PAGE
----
Length & breadth

I've been neglecting this blog--busy times at school as people start to become aware how close we're getting to Christmas Break.

What have I been up to, writing-wise? Well, the bulk of my writing time has been rewriting & revising a few older pieces ("Choice is an Axiom," "Bound in a Nutshell") and submitting them. I now have six completed stories, about 21,000 total words, under consideration by various markets.

I've also been writing new things. "God Object" has stalled out for now--there's a piece of the story's climax I need to plan out in more detail--but I've been trying my hand at a few other things, particularly trying to complete some flash fiction stories.

Flash fiction is usually defined as a complete short story, with character development and a plot, that totals under a thousand words. This is a fascinating challenge for me: I've often thought about myself that I can't say hello in fewer than 500 words.

Gardner Dozois noted in his introductory essay to the 2016 Year's Best Science Fiction short story compilation how more and more notable SF short fiction is in ultra-short forms, and speculates this is the result of writers shaping their work for websites and online publishers.

At the other end of the spectrum of course are novels. Book publishers want Big Thick Books--George R. R. Martin and Peter F. Hamilton are at the top end of this spectrum, true, but your typical Alistair Reynolds novel is, what, 500 pages? I've seen plenty of instances of short stories being made into novels simply because novels sell far more. I love Isaac Asimov; Robert Silverberg is an established genius; but "Nightfall" and "Bicentennial Man" and "The Ugly Little Boy" were perfect as they were originally written and didn't need to be extended.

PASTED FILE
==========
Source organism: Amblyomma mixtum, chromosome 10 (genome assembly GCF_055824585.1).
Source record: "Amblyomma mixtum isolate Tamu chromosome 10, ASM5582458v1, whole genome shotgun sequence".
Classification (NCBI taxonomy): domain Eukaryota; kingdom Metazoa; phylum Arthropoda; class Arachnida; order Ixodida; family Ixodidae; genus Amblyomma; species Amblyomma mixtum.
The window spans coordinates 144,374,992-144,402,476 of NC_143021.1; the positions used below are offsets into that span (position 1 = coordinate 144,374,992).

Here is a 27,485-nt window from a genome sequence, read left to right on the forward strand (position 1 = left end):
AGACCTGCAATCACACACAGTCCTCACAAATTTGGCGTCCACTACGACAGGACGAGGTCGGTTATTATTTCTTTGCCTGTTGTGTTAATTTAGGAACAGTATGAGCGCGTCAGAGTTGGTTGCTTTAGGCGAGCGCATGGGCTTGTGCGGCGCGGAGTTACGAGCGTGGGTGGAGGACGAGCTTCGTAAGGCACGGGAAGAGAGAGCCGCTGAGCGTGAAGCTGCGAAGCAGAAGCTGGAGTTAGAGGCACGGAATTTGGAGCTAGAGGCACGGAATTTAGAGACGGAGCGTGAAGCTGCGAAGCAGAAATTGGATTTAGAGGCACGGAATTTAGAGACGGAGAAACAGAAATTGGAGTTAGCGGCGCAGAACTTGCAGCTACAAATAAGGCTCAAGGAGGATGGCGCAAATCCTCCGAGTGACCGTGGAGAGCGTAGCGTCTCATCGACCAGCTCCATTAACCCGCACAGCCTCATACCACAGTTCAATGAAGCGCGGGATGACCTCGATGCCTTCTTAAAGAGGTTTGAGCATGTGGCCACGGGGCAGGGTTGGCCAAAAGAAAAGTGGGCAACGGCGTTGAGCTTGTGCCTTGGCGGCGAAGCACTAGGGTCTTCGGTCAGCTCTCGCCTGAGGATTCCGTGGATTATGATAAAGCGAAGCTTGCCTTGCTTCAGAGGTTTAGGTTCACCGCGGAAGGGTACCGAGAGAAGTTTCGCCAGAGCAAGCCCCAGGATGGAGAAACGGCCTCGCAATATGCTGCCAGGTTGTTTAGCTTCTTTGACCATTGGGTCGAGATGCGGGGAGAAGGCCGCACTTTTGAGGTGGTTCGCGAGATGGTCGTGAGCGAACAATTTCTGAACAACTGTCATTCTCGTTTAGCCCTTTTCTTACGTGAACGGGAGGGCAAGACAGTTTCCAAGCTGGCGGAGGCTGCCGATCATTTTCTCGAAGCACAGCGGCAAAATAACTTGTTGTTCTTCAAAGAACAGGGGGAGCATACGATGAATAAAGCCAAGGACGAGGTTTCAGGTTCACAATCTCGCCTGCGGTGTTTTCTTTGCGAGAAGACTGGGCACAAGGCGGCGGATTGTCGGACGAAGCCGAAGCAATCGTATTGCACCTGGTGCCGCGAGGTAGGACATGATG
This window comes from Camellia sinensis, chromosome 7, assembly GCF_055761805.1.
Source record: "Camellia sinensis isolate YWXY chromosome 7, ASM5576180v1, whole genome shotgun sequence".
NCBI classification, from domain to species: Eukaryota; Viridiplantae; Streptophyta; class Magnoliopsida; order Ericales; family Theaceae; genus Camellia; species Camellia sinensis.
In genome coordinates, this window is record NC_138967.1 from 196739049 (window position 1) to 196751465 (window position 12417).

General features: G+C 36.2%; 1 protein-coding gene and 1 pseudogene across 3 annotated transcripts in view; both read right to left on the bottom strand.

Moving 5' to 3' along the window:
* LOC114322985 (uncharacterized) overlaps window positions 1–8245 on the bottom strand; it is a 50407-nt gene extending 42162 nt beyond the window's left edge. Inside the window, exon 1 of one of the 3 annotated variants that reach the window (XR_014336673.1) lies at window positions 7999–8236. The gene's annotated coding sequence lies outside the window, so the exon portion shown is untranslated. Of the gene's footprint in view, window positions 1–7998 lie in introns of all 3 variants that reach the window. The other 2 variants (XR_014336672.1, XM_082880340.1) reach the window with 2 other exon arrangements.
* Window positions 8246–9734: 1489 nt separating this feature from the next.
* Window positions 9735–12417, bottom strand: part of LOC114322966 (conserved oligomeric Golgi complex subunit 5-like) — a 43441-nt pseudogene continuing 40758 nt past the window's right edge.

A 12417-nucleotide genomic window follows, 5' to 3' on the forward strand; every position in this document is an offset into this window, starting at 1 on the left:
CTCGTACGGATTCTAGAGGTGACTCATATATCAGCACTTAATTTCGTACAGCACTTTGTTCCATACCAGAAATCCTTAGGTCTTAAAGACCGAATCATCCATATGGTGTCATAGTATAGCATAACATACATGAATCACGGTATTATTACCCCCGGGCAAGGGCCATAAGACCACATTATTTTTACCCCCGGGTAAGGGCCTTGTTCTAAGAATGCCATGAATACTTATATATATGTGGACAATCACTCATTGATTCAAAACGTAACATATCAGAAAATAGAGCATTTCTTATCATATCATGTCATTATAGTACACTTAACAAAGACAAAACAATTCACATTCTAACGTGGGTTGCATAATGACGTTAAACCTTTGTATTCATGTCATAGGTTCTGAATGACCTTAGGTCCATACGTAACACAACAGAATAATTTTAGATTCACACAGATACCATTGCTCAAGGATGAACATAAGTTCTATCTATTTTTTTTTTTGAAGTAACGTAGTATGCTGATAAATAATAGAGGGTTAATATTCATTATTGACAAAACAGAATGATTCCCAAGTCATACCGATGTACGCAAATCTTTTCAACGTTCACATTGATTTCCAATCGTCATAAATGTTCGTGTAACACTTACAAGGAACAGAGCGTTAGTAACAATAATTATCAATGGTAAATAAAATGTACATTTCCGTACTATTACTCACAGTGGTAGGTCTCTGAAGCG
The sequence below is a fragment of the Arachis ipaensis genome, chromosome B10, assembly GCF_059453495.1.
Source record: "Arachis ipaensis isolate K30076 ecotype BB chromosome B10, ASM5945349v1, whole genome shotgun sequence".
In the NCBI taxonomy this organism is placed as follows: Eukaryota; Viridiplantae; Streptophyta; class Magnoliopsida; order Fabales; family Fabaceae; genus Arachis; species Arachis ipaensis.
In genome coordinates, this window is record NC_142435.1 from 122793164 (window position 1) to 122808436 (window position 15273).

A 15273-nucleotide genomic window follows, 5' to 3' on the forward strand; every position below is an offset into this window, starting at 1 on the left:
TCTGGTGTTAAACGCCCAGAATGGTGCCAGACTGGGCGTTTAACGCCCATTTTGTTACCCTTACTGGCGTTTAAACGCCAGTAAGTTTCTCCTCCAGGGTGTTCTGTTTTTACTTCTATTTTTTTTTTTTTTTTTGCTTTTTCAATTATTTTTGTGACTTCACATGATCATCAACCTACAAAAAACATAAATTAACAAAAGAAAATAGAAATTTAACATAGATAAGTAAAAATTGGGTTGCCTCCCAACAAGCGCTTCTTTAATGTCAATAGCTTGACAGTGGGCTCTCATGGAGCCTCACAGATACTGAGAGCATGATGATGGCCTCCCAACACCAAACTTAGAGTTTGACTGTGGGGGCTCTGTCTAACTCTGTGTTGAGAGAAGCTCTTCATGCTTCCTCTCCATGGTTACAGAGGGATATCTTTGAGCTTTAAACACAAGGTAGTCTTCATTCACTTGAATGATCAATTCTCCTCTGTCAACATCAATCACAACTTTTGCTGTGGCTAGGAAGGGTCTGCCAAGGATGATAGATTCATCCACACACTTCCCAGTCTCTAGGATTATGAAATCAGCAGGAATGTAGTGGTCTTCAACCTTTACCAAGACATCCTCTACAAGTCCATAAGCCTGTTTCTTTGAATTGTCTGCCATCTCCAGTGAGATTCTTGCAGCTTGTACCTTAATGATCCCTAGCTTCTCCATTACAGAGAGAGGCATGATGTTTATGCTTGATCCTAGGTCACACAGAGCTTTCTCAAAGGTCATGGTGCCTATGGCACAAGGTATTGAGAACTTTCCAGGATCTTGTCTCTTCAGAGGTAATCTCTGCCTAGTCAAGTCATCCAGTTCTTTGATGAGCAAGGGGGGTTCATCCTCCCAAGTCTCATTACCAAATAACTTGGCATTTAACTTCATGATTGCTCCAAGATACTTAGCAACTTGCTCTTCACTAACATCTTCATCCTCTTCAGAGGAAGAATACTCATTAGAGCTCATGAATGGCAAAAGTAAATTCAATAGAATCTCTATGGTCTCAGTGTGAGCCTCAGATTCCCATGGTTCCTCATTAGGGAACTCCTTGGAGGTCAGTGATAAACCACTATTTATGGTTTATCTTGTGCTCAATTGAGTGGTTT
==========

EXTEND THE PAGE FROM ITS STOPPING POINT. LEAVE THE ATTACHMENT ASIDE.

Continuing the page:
Silverberg of course is on record defending the novella. "Officially" (although there is little consistency) novellas start at 17,500 words and go up to 40,000. Some favorite books are actually novellas.

The Lion, The Witch, and the Wardrobe: 36,000 words. Animal Farm: 30,000 words. War of the Worlds: 29,000 words.

When I was young and exploring reading I used to marvel at these weird little books, so thin as to feel insubstantial in the hand but so dense with ideas. Novellas are what I want to be writing. The lengths of my output so far range from 2,000 to 6,000 words. I feel like each of the things I've written so far have been as long as they needed to be, mind...but I have this sense that the ideas I'm writing are not big enough yet to justify that kind of wordcount.

There is something in planning. Tyranny of the Sun is a set of interlinked narratives set in a solar system where humanity clings to survival after the Sun has unexpectedly gone supernova. It's a hell of a setting. I don't think I'm quite ready to write it yet, but there is an outline.

But if I do write it...where does it go? Where do novellas actually get published? There are only a handful of markets that run genre work over 17,500 words: Asimov's, Analog, Magazine of Fantasy & Science Fiction, Tor.com, GigaNotoSaurus and Heroic Fantasy Quarterly. (I can probably rule that last one out entirely: I don't see myself ever writing a Conan the Barbarian-like epic.) So: dozens of places to try to sell a short story, only a handful for someone who's not an established novelist to get a novella published.

So the solution is...what, pad everything out to 90,000 words no matter how diluted the writing gets? Spend page after page on world-building with no relevance to what's going on? Abandon medium-length works in favor of impossibly dense short stories?

Self-publish?! *gasp*

Edmund Schluessel

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